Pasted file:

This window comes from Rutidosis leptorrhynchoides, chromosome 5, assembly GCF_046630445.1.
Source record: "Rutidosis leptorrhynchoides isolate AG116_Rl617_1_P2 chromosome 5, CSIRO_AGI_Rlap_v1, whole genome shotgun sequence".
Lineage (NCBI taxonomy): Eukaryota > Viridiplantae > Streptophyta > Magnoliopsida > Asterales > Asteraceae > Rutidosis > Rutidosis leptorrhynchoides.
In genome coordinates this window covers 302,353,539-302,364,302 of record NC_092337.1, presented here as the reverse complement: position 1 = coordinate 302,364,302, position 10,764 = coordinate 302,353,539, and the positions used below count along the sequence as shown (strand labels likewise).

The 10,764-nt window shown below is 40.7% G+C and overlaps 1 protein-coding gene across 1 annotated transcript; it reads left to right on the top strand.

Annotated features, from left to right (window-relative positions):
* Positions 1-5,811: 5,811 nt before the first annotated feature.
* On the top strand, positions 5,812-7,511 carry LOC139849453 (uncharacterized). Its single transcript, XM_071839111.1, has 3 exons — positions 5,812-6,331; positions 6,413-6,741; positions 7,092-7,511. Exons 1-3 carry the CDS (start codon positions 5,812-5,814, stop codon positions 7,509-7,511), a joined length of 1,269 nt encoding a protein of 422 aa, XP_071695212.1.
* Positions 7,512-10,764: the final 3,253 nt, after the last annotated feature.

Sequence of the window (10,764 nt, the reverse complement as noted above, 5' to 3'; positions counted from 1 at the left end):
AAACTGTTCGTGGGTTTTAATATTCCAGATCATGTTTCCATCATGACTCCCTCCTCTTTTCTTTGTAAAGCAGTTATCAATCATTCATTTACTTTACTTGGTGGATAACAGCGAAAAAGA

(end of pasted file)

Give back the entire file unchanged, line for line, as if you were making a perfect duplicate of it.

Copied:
This window comes from Rutidosis leptorrhynchoides, chromosome 5, assembly GCF_046630445.1.
Source record: "Rutidosis leptorrhynchoides isolate AG116_Rl617_1_P2 chromosome 5, CSIRO_AGI_Rlap_v1, whole genome shotgun sequence".
Lineage (NCBI taxonomy): Eukaryota > Viridiplantae > Streptophyta > Magnoliopsida > Asterales > Asteraceae > Rutidosis > Rutidosis leptorrhynchoides.
In genome coordinates this window covers 302,353,539-302,364,302 of record NC_092337.1, presented here as the reverse complement: position 1 = coordinate 302,364,302, position 10,764 = coordinate 302,353,539, and the positions used below count along the sequence as shown (strand labels likewise).

The 10,764-nt window shown below is 40.7% G+C and overlaps 1 protein-coding gene across 1 annotated transcript; it reads left to right on the top strand.

Annotated features, from left to right (window-relative positions):
* Positions 1-5,811: 5,811 nt before the first annotated feature.
* On the top strand, positions 5,812-7,511 carry LOC139849453 (uncharacterized). Its single transcript, XM_071839111.1, has 3 exons — positions 5,812-6,331; positions 6,413-6,741; positions 7,092-7,511. Exons 1-3 carry the CDS (start codon positions 5,812-5,814, stop codon positions 7,509-7,511), a joined length of 1,269 nt encoding a protein of 422 aa, XP_071695212.1.
* Positions 7,512-10,764: the final 3,253 nt, after the last annotated feature.

Sequence of the window (10,764 nt, the reverse complement as noted above, 5' to 3'; positions counted from 1 at the left end):
AAACTGTTCGTGGGTTTTAATATTCCAGATCATGTTTCCATCATGACTCCCTCCTCTTTTCTTTGTAAAGCAGTTATCAATCATTCATTTACTTTACTTGGTGGATAACAGCGAAAAAGA